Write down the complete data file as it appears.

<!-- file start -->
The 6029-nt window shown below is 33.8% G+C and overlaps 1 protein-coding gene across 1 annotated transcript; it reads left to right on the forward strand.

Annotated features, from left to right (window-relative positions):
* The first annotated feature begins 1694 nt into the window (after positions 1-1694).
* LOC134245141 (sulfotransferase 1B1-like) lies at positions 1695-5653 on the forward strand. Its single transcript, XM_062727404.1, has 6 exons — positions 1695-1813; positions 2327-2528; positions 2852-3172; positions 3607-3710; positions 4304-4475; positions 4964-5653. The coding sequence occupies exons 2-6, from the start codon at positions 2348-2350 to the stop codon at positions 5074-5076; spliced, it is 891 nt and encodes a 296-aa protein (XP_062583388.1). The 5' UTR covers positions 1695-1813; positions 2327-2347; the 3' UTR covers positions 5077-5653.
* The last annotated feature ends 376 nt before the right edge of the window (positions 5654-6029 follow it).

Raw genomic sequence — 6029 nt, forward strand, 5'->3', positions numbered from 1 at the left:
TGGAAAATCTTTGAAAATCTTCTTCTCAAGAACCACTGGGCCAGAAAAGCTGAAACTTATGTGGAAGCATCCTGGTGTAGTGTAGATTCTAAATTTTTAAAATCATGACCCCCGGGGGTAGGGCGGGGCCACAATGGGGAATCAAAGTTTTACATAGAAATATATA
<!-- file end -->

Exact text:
The 6029-nt window shown below is 33.8% G+C and overlaps 1 protein-coding gene across 1 annotated transcript; it reads left to right on the forward strand.

Annotated features, from left to right (window-relative positions):
* The first annotated feature begins 1694 nt into the window (after positions 1-1694).
* LOC134245141 (sulfotransferase 1B1-like) lies at positions 1695-5653 on the forward strand. Its single transcript, XM_062727404.1, has 6 exons — positions 1695-1813; positions 2327-2528; positions 2852-3172; positions 3607-3710; positions 4304-4475; positions 4964-5653. The coding sequence occupies exons 2-6, from the start codon at positions 2348-2350 to the stop codon at positions 5074-5076; spliced, it is 891 nt and encodes a 296-aa protein (XP_062583388.1). The 5' UTR covers positions 1695-1813; positions 2327-2347; the 3' UTR covers positions 5077-5653.
* The last annotated feature ends 376 nt before the right edge of the window (positions 5654-6029 follow it).

Raw genomic sequence — 6029 nt, forward strand, 5'->3', positions numbered from 1 at the left:
TGGAAAATCTTTGAAAATCTTCTTCTCAAGAACCACTGGGCCAGAAAAGCTGAAACTTATGTGGAAGCATCCTGGTGTAGTGTAGATTCTAAATTTTTAAAATCATGACCCCCGGGGGTAGGGCGGGGCCACAATGGGGAATCAAAGTTTTACATAGAAATATATA